Q: Hi, thank you, SDO. During the end of the Afghan -- U.S. military's time in Afghanistan, we saw three lawmakers take trips to Afghanistan, which you spoke out against. Have you heard any indication of lawmakers trying to go to Ukraine or neighboring countries?

SDO: I don't have anything on that, Mike. I'm not aware of any, certainly none that -- that we're tracking here, in terms of congressional travel. I'd point you to members of Congress to speak to whatever travel they might be endeavoring, but I'm not aware of any. Any more in the room? Barb?

Q: Okay. Can I ask you, is the Pentagon, the Biden administration, are you looking at any possibility of some kind of -- or do you have an update on it -- a deconfliction mechanism with the Russians in airspace? Do you see any utility in doing that? Do you want to do that?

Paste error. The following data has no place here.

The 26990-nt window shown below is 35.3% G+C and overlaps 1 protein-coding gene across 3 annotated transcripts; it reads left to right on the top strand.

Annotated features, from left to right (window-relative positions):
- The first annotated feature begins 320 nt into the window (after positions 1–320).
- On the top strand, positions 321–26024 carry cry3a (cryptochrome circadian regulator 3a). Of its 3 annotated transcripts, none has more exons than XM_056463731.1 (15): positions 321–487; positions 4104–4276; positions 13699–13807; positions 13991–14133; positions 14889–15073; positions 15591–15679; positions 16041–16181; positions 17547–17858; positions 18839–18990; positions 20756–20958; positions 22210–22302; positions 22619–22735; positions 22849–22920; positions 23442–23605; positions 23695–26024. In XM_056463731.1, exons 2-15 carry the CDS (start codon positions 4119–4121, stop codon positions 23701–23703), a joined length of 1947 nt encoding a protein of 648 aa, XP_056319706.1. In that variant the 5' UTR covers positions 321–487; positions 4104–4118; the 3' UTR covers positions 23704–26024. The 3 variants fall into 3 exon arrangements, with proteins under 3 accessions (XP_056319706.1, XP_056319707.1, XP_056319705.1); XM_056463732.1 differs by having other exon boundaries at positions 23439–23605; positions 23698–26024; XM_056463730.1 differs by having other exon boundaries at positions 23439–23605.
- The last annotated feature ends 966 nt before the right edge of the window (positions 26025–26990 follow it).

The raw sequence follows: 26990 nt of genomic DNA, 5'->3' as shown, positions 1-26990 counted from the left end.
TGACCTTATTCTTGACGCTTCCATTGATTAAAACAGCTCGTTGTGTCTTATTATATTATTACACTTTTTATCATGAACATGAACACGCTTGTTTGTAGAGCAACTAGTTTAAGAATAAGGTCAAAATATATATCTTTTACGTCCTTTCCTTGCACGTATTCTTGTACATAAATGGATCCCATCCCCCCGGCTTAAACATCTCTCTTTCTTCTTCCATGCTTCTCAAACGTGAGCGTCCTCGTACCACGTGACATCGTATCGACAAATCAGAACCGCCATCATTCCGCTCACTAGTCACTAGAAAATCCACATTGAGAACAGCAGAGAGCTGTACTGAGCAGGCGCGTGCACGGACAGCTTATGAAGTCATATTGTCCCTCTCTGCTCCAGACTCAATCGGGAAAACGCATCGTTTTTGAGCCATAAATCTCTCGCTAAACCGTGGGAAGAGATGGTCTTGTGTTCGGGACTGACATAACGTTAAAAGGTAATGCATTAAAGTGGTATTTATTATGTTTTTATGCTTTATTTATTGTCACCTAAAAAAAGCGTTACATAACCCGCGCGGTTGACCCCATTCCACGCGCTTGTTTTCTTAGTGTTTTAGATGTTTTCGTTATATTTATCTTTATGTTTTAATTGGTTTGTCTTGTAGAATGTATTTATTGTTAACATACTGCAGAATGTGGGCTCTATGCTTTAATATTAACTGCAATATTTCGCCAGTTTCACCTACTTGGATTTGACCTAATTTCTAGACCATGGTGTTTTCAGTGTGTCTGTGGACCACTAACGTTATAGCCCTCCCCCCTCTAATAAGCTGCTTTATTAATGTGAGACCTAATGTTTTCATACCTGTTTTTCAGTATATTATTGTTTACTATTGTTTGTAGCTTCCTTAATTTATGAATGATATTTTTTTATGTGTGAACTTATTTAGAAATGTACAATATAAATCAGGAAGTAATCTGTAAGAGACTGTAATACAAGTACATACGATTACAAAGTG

SDO: I don't have an update for you on a deconfliction mechanism.

Q: Thank you.

Q: Mr. President Biden (inaudible) Austin and General Milley about preparing more troops to deploy if needed. Have any more troops been put on PTDO since yesterday?

SDO: I don't have any updates since yesterday.

Q: (Inaudible) just to understand basically where we are now in this invasion -- yesterday, we're talking about the initial phase. Do you still believe we're still in that phase or do you think the Russians are basically increasing their pressure?

SDO: Yeah, again, without getting into a timeline here, I'm not going to brief their battle plans. We still believe that they are in what they would consider sort of initial phases. And as I said today, it appears as if their momentum has slowed in that initial phase.